Thursday, 22 June 2017

Latest News

Epilepsy drug blamed for serious birth defects

Tuesday, 25 April 2017 07:05

A DRUG given to pregnant women for epilepsy and bipolar disorder caused “serious malformations” in up to 4,100 children, a French study suggests.
Mothers treated with valproate (brand name Depakote)for epilepsy were up to four times likelier to give birth to a malformed child, the preliminary study found.

The health benefits of ginger

Friday, 21 April 2017 09:34

GINGER (Zingiber officinale) is one of the most commonly used spices around the world and is a popular ingredient in many Ghanaian dishes and beverages. Ginger has also been used in traditional medicine as a cure for many diseases.

Kidney disease a big contributor to heart-related deaths: Study

Wednesday, 19 April 2017 06:53

KIDNEY disease is a major cause of heart-related deaths worldwide, a new study reports.
Based on data from 188 countries at six time points between 1990 and 2013, the researchers estimated that in 2013, reduced kidney function was associated with 4 percent of deaths worldwide, or 2.2 million deaths.

Dairy-free diets can risk bone health

Tuesday, 18 April 2017 06:47

DIETS which cut out dairy food could be a "ticking time bomb" for young people's bone health, a charity is warning.
A National Osteoporosis Society survey found a fifth of under-25s are cutting out or reducing dairy in their diet.
It said it was concerned many young adults were putting their health at risk by following eating fads.

Health secrets of sweet potatoes

Wednesday, 12 April 2017 06:44

Antioxidants Aplenty
NOT all sweet potatoes are orange. Their skins and insides can be white, yellow, brown, red, pink, and purple. The range of color brings different nutrients to the table. Purple-fleshed sweet potatoes are thought to contain super-high levels of antioxidant and anti-inflammatory agents. As these substances pass through your system, they balance out free radicals - chemicals that harm your cells.
Vitamin A Victory

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Alternative treatments for insomnia

Tuesday, 11 April 2017 06:44

ALTERNATIVE therapy encompasses a variety of disciplines that include everything from diet and exercise to mental conditioning and lifestyle changes. Examples of alternative therapies include acupuncture, guided imagery, yoga, hypnosis, biofeedback, aromatherapy, relaxation, herbal remedies, massage, and many others.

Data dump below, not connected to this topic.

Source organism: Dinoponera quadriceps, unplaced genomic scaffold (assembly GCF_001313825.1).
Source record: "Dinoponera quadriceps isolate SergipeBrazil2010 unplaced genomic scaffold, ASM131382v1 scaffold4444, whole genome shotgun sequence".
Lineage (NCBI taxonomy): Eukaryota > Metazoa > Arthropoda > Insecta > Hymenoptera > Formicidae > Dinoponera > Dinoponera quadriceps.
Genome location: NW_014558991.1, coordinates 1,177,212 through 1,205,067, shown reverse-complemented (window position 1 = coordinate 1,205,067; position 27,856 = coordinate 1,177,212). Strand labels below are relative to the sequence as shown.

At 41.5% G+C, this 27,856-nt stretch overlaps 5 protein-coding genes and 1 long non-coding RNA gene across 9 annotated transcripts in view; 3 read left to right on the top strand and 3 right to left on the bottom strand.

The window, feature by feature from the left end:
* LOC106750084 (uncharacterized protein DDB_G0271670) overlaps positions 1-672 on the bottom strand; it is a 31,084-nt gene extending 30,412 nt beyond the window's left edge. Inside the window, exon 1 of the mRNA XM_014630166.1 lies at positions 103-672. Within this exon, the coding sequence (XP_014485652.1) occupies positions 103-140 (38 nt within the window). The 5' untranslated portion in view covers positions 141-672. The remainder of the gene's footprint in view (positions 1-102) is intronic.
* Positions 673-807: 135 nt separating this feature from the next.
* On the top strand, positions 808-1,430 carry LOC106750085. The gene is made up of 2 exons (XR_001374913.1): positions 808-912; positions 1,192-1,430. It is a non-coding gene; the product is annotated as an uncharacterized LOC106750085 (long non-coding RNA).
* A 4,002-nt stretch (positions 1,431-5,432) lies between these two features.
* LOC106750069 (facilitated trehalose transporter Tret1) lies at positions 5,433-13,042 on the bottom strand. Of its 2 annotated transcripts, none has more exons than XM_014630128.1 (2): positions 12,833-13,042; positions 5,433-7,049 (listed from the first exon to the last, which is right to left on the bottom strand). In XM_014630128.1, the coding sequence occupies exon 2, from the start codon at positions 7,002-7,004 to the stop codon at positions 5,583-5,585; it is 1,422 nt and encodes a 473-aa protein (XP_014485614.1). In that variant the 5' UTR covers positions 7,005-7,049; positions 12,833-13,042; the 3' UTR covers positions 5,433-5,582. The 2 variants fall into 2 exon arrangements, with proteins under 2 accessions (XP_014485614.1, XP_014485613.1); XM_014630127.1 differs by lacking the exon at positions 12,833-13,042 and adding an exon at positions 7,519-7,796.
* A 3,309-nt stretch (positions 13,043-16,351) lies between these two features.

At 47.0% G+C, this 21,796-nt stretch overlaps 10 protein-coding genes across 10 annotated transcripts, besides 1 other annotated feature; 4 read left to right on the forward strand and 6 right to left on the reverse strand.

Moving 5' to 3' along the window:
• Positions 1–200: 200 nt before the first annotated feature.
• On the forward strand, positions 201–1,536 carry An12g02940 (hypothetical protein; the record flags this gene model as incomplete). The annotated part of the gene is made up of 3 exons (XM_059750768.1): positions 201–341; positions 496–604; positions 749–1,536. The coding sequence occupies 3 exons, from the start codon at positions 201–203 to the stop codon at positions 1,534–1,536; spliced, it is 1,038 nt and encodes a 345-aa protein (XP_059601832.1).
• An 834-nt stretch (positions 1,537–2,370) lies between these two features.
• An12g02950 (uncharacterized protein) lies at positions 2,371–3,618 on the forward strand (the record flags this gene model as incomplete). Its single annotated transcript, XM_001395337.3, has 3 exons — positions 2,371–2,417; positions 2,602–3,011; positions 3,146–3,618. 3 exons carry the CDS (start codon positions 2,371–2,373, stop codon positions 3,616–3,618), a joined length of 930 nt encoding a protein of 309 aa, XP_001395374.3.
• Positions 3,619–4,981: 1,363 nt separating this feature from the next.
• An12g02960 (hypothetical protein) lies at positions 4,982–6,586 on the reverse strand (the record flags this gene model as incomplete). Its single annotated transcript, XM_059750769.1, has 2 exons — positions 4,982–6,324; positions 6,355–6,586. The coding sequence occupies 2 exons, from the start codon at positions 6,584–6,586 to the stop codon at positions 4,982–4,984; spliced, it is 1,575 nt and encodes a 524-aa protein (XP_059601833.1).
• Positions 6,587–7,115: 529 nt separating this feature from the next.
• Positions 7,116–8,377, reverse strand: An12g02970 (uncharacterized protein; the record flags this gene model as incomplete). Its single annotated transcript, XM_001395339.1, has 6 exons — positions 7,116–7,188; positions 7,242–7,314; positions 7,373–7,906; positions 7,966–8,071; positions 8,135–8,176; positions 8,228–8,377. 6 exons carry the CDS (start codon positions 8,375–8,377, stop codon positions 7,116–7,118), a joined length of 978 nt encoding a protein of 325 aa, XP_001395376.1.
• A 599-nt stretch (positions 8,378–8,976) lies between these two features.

Smoking causes one in 10 deaths worldwide, study shows

Monday, 10 April 2017 06:59

SMOKING causes one in 10 deaths worldwide, a new study shows, half of them in just four countries - China, India, the US and Russia.
Despite decades of tobacco control policies, population growth has seen an increased number of smokers, it warned.

Recognise the warning signs of suicide

Wednesday, 05 April 2017 07:17

SUICIDE WARNING -- Depression carries a high risk of suicide. Anybody who expresses suicidal thoughts or intentions should be taken very seriously.
The best way to minimise the risk of suicide is to know the risk factors and to recognise the warning signs of suicide. Take these signs seriously. Know how to respond to them. It could save someone's life.
How Prevalent Is Suicide?

Exercise: The cellular fountain of youth

Tuesday, 04 April 2017 07:35

HIGH-INTENSITY exercise may help older adults reverse certain aspects of the “cellular” aging process, a new study suggests.
It's no secret that regular exercise is healthy for young and old alike. But researchers said the new findings point to particular benefits from "high-intensity interval training" for older adults.
That's the type of workout that combines brief bursts of vigorous exercise with periods of moderate activity: A person might, for example, go all-out on a stationary bike for a few minutes, ease up for the next few, and then start again.

Tests may bring new wave of cancer detection

Monday, 03 April 2017 08:58

DETECTING cancer may be getting easier.New kinds of tests that promise to be less invasive are beginning to exit the lab and enter the market -- with more under development.
By using blood, urine, and saliva, researchers hope these new tests may reduce the need for often painful, risky biopsies, a type of surgery to remove suspicious tissue for study.
The hunt for new ways to detect cancer has heated up in the past few years, as has investment in new tools and tests. In January, a San Francisco-based startup called Grail pledged to raise $1 billion to develop a blood test for early detection.

British scientists in world-first TB breakthrough

Tuesday, 28 March 2017 08:37

BRITISH scientists have made a world-first breakthrough in the diagnosis of tuberculosis.
Researchers in Oxford and Birmingham say they can isolate different strains of the disease using a process called genome sequencing.